Scientists demonstrated a link between the chemicals, sprayed on to crops to prevent damage by insect pests, and reduced sperm count and quality.
The study of 155 men found that those who ate the most fruit and vegetables with high pesticide residue levels had a 49 per cent lower sperm count than those who consumed the least.
They also had 32 per cent fewer sperm that was normally formed.
While the American nutritionist who led the research suggested switching to organic produce, other scientists said the findings should be treated with caution.
Leading British fertility expert Prof Allan Pacey, of Sheffield University, said: “The idea has been raised before, but to my knowledge this is the first paper that has investigated this question in a systematic way.
“That said, whilst the results are tantalising, they should be interpreted with caution as the study is not without its flaws and limitations.”
Among those in the “high” category were apples, pears, peppers, spinach and strawberries.
“Low” residue foods included peas, beans, grapefruit and onions.
Men with the highest intake of pesticide-heavy fruit and vegetables - at least 1.5 servings per day - had an average total sperm count of 86 million sperm per sample compared with 171 million for those whose consumption was lowest.
Low-to-moderate residue levels did not appear to affect semen quality, according to the results published in the journal Human Reproduction.
In fact, consumption of fruit and vegetables with low pesticide levels was significantly associated with having more sperm that was normally formed.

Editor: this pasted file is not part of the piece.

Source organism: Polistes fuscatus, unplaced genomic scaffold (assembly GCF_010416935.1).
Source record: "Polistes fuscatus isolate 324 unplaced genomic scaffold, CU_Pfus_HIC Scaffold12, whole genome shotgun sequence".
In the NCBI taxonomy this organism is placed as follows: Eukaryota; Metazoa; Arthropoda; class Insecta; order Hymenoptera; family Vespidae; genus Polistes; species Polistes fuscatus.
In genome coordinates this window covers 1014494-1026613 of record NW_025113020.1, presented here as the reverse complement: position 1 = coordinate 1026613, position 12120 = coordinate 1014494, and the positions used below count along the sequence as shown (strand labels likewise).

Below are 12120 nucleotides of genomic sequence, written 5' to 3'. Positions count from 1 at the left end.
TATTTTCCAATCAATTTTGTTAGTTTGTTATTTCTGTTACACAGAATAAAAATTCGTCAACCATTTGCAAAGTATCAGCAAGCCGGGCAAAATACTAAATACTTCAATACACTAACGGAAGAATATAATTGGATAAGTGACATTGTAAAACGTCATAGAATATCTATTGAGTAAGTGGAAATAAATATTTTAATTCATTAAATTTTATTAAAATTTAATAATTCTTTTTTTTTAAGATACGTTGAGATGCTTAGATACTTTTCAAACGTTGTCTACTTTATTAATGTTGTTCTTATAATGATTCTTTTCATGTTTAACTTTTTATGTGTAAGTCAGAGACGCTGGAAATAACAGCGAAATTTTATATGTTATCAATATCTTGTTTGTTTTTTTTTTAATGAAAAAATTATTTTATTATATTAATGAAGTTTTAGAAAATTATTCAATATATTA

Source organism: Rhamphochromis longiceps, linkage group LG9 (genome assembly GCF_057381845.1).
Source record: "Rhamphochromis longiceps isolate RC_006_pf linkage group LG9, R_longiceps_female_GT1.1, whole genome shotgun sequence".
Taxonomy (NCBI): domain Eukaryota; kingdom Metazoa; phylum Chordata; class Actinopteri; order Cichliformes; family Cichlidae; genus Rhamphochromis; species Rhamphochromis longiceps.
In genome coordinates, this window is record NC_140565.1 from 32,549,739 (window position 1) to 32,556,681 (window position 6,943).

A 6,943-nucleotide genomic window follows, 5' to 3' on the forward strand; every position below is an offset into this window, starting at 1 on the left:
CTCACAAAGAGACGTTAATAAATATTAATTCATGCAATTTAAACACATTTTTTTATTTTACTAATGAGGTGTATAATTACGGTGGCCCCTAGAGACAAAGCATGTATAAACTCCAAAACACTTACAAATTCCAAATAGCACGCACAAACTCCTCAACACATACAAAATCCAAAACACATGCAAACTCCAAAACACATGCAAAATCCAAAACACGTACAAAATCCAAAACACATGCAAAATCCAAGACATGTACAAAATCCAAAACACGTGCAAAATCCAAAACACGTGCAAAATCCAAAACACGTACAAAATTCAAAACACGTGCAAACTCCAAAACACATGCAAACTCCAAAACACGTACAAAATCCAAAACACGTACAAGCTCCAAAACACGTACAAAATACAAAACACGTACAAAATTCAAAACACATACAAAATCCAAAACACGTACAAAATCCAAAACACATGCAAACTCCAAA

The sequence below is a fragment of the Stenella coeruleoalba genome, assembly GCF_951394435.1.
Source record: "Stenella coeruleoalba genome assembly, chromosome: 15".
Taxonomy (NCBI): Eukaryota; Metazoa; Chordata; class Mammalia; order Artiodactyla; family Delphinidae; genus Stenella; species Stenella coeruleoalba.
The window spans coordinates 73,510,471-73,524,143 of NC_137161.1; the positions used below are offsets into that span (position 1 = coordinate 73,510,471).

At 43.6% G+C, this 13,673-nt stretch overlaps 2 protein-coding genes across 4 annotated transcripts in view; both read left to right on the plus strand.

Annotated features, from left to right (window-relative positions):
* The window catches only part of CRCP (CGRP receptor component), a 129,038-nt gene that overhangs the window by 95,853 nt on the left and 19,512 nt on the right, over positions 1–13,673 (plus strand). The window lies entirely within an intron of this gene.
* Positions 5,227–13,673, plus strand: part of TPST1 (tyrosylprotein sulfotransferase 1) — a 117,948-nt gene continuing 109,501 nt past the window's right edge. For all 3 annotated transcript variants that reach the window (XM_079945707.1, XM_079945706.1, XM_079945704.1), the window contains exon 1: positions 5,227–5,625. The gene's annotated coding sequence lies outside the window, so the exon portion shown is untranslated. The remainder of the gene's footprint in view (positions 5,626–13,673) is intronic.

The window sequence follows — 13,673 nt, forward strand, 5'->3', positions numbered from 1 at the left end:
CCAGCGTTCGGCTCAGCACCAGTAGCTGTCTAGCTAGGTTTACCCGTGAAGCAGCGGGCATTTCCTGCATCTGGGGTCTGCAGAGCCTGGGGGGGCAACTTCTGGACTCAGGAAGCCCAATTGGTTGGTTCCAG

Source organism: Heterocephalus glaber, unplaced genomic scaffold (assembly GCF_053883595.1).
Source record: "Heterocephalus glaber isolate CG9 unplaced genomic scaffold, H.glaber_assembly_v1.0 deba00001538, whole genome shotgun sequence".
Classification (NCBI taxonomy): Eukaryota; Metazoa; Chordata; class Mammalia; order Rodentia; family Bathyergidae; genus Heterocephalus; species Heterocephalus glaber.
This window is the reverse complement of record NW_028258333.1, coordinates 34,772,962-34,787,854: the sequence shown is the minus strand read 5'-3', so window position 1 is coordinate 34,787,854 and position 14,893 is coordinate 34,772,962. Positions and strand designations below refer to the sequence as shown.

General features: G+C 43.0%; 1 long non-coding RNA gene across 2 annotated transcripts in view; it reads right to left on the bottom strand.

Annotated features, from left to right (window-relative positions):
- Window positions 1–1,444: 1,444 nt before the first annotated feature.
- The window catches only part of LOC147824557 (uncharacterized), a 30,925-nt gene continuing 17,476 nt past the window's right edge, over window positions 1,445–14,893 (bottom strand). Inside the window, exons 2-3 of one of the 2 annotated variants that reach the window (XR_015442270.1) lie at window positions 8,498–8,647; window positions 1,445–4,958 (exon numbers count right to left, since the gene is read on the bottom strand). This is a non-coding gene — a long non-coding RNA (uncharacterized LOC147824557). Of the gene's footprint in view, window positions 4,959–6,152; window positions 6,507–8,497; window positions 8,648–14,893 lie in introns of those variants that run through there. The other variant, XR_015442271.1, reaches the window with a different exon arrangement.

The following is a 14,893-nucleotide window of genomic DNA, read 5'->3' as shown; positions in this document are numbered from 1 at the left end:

Study leader Jorge Chavarro, assistant professor of nutrition and epidemiology at the Harvard TH Chan School of Public Health in Boston, said: “These findings should not discourage the consumption of fruit and vegetables in general.
“In fact, we found that total intake of fruit and vegetables was completely unrelated to semen quality.
“This suggests that implementing strategies specifically targeted at avoiding pesticide residues, such as consuming organically-grown produce or avoiding produce known to have large amounts of residues, may be the way to go.”
Prof Pacey pointed out that the scientists did not measure the pesticide residues in the actual food the men ate but inferred the levels from other data.
It was also possible that some other aspect of diet or lifestyle might have been affecting men’s sperm quality.
He said it was also important men were not discouraged from eating fruit and vegetables.
He added: “There is also no evidence at present that switching to organic fruit and vegetables will improve semen quality, although it will obviously do no harm.
“But I hope that this paper will encourage other studies to take place in this area, so that we might be able to answer the question once and for all.”
Jackson Kirkman-Brown, of Birmingham Women’s Fertility Centre, said the research was part of a growing body of evidence that diet can affect male fertility and sperm quality but men should not worry unnecessarily.
“Men wishing to optimise their sperm quality should still eat a healthy balanced diet until more data is available,” he said.